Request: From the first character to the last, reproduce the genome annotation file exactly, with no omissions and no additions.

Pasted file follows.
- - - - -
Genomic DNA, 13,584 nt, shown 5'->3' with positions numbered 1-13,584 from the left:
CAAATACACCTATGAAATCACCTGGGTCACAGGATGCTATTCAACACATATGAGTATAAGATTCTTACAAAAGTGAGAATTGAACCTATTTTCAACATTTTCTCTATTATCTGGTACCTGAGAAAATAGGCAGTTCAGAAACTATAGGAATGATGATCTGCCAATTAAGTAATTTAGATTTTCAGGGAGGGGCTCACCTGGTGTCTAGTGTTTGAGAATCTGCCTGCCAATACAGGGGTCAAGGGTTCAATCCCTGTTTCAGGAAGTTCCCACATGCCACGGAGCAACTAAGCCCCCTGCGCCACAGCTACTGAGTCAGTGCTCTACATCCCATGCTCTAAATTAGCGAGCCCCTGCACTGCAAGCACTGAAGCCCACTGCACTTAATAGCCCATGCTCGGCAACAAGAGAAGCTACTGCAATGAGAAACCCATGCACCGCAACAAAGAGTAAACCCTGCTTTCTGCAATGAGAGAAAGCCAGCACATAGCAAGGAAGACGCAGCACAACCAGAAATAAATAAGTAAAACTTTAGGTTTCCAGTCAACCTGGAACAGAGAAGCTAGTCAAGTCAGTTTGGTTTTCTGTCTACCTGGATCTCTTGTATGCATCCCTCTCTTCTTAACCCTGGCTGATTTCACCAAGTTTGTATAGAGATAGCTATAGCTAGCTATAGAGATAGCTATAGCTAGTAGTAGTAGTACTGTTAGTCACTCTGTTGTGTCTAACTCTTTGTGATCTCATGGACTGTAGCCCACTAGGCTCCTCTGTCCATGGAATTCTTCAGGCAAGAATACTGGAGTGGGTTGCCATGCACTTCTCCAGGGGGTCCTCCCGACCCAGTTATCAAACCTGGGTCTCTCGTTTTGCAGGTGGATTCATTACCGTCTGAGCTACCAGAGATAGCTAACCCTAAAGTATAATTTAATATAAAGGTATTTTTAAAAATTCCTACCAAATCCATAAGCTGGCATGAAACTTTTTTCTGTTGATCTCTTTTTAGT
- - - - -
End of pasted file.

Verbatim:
Genomic DNA, 13,584 nt, shown 5'->3' with positions numbered 1-13,584 from the left:
CAAATACACCTATGAAATCACCTGGGTCACAGGATGCTATTCAACACATATGAGTATAAGATTCTTACAAAAGTGAGAATTGAACCTATTTTCAACATTTTCTCTATTATCTGGTACCTGAGAAAATAGGCAGTTCAGAAACTATAGGAATGATGATCTGCCAATTAAGTAATTTAGATTTTCAGGGAGGGGCTCACCTGGTGTCTAGTGTTTGAGAATCTGCCTGCCAATACAGGGGTCAAGGGTTCAATCCCTGTTTCAGGAAGTTCCCACATGCCACGGAGCAACTAAGCCCCCTGCGCCACAGCTACTGAGTCAGTGCTCTACATCCCATGCTCTAAATTAGCGAGCCCCTGCACTGCAAGCACTGAAGCCCACTGCACTTAATAGCCCATGCTCGGCAACAAGAGAAGCTACTGCAATGAGAAACCCATGCACCGCAACAAAGAGTAAACCCTGCTTTCTGCAATGAGAGAAAGCCAGCACATAGCAAGGAAGACGCAGCACAACCAGAAATAAATAAGTAAAACTTTAGGTTTCCAGTCAACCTGGAACAGAGAAGCTAGTCAAGTCAGTTTGGTTTTCTGTCTACCTGGATCTCTTGTATGCATCCCTCTCTTCTTAACCCTGGCTGATTTCACCAAGTTTGTATAGAGATAGCTATAGCTAGCTATAGAGATAGCTATAGCTAGTAGTAGTAGTACTGTTAGTCACTCTGTTGTGTCTAACTCTTTGTGATCTCATGGACTGTAGCCCACTAGGCTCCTCTGTCCATGGAATTCTTCAGGCAAGAATACTGGAGTGGGTTGCCATGCACTTCTCCAGGGGGTCCTCCCGACCCAGTTATCAAACCTGGGTCTCTCGTTTTGCAGGTGGATTCATTACCGTCTGAGCTACCAGAGATAGCTAACCCTAAAGTATAATTTAATATAAAGGTATTTTTAAAAATTCCTACCAAATCCATAAGCTGGCATGAAACTTTTTTCTGTTGATCTCTTTTTAGT